REVIEW: 'God Country' #6 by Donny Cates, Geoff Shaw, Jason Wordie, and Dee Cunniffe
Image Comics' 'God Country' by Donny Cates, Geoff Shaw, Jason Wordie, and Dee Cunniffe has been an unconventional fantasy epic built on heart over might, words overs fists, and family above all. It's hard to believe that it comes to an end with this issue, the limited series closing out in a manner befitting the tone and scope of the last five issues.
GOD COUNTRY #6
Writer: Donny Cates
Artist: Geoff Shaw
Colorists: Jason Wordie and Dee Cunniffe
Letterer: John J. Hill
Publisher: Image Comics
Release Date: June 21, 2017
Cover Price: $3.99
I don't want to short-change this issue because there is a huge battle in the end (shouldn't come as a surprise). Emmett Quinlan enters the Kingdom of Always to face Attum, god of kings, once and for all. It is crumbling around him yet desires nothing more than to have Valofax, the god of blades, back at his disposal to rule the universe with an iron hand. It's at near Gollum-level thirst and not even his son Aristus, the god of war whom he barred from returning home, can change his mind. All Emmett wants is to remember his family and that can only happen with Valofax in hand. The contrast between the god and the magical sword-wielding mortal is immense.
Meanwhile, back on earth, for a god of war with a maniac father Aristus seems surprisingly empathetic and reassuring to the young Deena Quinlan. A character like that would have every right to be angry, cynical, and petulant. Instead, he's the reluctant enforcer, the level-headed and optimistic son. It's one of the ways Cates upends expectations and delivers a much more layered and thoughtful story. This is never more clear than during the big epic showdown between Emmett and Attum.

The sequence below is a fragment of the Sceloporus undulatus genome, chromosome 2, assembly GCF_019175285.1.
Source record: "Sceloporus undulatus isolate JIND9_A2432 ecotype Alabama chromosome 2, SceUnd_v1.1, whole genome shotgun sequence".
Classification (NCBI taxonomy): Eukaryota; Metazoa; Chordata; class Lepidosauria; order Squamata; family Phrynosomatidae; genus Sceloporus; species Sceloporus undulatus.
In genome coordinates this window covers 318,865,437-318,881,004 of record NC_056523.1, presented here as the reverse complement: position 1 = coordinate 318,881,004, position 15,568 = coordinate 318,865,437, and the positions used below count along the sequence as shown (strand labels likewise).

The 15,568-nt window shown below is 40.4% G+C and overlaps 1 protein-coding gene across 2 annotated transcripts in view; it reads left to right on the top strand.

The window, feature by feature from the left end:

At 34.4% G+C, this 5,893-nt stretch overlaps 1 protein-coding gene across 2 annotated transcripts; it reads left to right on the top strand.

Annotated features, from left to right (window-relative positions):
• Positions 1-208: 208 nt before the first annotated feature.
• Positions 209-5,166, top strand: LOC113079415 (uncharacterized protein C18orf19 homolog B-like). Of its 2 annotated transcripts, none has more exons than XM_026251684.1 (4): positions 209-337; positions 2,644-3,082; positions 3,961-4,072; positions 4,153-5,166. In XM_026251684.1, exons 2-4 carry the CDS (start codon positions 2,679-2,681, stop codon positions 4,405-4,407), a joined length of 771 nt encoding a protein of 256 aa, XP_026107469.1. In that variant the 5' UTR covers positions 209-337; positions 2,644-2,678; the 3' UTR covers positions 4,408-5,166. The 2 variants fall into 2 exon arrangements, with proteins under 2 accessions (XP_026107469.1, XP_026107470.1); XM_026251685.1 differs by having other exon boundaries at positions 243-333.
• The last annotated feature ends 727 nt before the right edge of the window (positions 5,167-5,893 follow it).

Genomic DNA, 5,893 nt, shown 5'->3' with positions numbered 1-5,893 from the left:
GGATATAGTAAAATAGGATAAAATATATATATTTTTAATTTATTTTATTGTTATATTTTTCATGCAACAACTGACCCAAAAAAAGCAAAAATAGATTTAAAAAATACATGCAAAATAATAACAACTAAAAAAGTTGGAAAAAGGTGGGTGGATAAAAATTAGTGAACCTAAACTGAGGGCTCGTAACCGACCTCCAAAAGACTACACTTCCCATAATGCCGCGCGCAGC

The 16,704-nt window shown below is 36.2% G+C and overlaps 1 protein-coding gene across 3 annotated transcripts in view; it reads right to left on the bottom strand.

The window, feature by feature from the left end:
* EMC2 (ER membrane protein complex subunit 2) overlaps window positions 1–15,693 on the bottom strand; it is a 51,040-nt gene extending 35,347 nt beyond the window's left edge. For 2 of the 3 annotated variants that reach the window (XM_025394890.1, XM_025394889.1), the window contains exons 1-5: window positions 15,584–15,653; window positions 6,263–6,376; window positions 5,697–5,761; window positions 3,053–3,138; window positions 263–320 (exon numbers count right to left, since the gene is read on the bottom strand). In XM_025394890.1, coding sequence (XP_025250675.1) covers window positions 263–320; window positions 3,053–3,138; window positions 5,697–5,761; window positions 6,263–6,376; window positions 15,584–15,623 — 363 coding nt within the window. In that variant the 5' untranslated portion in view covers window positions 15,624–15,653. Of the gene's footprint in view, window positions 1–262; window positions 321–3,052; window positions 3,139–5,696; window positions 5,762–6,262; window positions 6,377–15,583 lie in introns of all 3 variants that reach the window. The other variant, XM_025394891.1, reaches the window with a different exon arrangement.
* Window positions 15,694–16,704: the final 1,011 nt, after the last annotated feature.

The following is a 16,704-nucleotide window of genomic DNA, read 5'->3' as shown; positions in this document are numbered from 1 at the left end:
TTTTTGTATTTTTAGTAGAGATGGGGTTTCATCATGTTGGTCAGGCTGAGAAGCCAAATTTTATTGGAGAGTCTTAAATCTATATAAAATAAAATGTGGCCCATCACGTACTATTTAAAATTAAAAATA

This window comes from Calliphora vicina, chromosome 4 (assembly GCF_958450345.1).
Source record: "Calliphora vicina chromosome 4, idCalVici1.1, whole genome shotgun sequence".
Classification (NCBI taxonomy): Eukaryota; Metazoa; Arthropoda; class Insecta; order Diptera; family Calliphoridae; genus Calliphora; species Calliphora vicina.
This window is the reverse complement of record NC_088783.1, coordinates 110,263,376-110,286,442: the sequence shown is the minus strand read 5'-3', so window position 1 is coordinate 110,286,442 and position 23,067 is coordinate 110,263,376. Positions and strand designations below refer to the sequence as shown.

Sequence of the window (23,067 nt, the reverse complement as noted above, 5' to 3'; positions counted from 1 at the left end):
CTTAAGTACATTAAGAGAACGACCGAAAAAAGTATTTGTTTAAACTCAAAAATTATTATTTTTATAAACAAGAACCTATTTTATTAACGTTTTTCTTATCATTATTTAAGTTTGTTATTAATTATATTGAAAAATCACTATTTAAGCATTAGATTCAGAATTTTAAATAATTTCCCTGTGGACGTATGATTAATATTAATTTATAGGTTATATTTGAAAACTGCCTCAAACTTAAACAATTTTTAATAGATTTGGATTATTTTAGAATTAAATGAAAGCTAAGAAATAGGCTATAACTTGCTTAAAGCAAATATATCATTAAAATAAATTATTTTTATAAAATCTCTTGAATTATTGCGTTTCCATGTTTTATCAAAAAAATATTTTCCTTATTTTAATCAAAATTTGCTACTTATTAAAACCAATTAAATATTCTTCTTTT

The Kingdom of Always is deteriorating, collapsing around Attum, and his only focus is that sword in Emmett's hand. For Emmett, retaining that sword keeps his mind right, fully engaged with his thoughts and memories. The Alzheimer's that has stolen his past and threatens his present and future is gone and can finally enjoy his time with his son Roy and his family. For Attum, the only thing that matters is the power that sword represents and nothing is going to stop him from getting it. There are clear distinctions between these combatants. One wants to hold on to his memories and the legacy he leaves behind and the other is only interested in himself and the here and now. It's a confrontation that goes beyond trading blows but trading ideologies. And thanks to Cates' dialogue, the words are even sharper than Valofax's blade.
The battle is beautifully illustrated by Shaw and Wordie. There are the stillness and breadth of Texas with Roy and his family and the chaotic universe shattering of the Kingdom of Always. The best way I can think of complimenting their work is to say Jack Kirby would be proud. It has a powerful grandeur full of colorful shock waves and windborne facial closeups. And as good as the art is, the contrasting philosophies of Emmett and Attum are what hit home the most.
If you wanted to dig deeper and consider the possible allegory sitting there, that this battle mirrors our current healthcare debate in this country it could be made. Emmett (the American public) depends on Valofax (healthcare) to fend off the effects of Alzheimer's but Attum (the government) wants to take it away. I'm sure it's not intentional
'God Country' is a lot of things, some you expect, some you don't. It's very much an epic fantasy tale but that's just the gateway to the heart of the story - family. To what lengths would one go to, to hold on to a lifetime of memories, of those you loved? For Emmett Quinlan, not even all-powerful gods will stand in his way. 'God Country' is a limited series of great depth and complexity. In the end, it's about the power of love, family, and legacy. It's also one of the best comics of the year.